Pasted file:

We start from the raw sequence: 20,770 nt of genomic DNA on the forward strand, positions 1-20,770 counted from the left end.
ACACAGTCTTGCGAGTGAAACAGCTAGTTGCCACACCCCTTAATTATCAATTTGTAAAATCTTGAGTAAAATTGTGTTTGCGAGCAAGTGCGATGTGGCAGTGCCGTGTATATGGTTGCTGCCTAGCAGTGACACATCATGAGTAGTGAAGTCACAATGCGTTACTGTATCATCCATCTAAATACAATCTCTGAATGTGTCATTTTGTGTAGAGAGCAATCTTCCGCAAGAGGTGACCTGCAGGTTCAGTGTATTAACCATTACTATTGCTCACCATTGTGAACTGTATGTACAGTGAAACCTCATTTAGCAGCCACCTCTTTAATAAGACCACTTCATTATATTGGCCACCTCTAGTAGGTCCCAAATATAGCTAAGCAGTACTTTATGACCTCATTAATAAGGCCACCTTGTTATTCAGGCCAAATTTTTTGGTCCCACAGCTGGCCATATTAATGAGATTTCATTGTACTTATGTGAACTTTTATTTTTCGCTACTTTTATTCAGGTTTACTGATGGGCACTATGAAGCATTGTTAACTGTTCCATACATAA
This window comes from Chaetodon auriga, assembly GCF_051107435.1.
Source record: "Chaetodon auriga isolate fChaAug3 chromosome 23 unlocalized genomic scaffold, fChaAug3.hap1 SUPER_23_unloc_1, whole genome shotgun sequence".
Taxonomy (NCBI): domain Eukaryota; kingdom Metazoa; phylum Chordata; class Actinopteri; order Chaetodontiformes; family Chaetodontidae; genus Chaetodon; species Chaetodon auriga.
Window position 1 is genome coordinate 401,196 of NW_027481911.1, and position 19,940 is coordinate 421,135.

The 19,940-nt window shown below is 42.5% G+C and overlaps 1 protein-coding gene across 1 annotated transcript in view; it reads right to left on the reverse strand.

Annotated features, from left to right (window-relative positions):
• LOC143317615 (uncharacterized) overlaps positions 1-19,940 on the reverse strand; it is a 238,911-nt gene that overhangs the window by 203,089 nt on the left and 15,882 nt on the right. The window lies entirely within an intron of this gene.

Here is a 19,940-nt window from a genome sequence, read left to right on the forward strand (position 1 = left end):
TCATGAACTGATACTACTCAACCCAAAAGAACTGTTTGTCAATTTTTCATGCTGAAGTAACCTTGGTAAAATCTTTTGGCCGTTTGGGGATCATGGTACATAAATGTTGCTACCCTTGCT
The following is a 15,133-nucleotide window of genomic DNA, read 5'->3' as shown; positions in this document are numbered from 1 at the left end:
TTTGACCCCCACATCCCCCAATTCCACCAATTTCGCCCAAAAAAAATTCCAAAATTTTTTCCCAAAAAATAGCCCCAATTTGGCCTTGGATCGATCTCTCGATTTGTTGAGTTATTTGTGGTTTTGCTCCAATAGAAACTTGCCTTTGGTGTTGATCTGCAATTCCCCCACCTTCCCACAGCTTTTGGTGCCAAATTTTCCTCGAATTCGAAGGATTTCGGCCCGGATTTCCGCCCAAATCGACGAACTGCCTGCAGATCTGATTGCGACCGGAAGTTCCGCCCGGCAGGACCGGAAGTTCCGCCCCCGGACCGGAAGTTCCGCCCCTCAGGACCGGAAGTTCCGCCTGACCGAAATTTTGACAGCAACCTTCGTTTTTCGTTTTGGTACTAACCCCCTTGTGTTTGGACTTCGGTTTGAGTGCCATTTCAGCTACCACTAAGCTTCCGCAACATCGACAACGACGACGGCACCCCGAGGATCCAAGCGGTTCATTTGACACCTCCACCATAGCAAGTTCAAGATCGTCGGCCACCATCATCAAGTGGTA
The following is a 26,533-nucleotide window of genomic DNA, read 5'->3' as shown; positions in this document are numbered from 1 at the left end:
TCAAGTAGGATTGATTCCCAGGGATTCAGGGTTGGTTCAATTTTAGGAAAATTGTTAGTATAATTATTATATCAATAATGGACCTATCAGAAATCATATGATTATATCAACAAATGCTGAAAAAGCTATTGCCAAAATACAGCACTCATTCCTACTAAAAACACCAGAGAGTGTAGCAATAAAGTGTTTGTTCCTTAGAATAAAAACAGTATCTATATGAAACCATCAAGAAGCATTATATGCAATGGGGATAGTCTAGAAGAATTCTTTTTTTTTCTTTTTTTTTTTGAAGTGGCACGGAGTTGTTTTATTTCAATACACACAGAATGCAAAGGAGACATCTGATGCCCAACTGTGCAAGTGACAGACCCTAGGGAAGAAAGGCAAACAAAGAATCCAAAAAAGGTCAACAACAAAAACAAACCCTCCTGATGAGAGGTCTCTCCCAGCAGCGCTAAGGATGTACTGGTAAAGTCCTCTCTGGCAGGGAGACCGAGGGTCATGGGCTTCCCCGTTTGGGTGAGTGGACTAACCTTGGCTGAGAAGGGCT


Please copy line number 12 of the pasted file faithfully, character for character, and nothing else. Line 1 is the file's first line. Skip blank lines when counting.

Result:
The following is a 15,133-nucleotide window of genomic DNA, read 5'->3' as shown; positions in this document are numbered from 1 at the left end: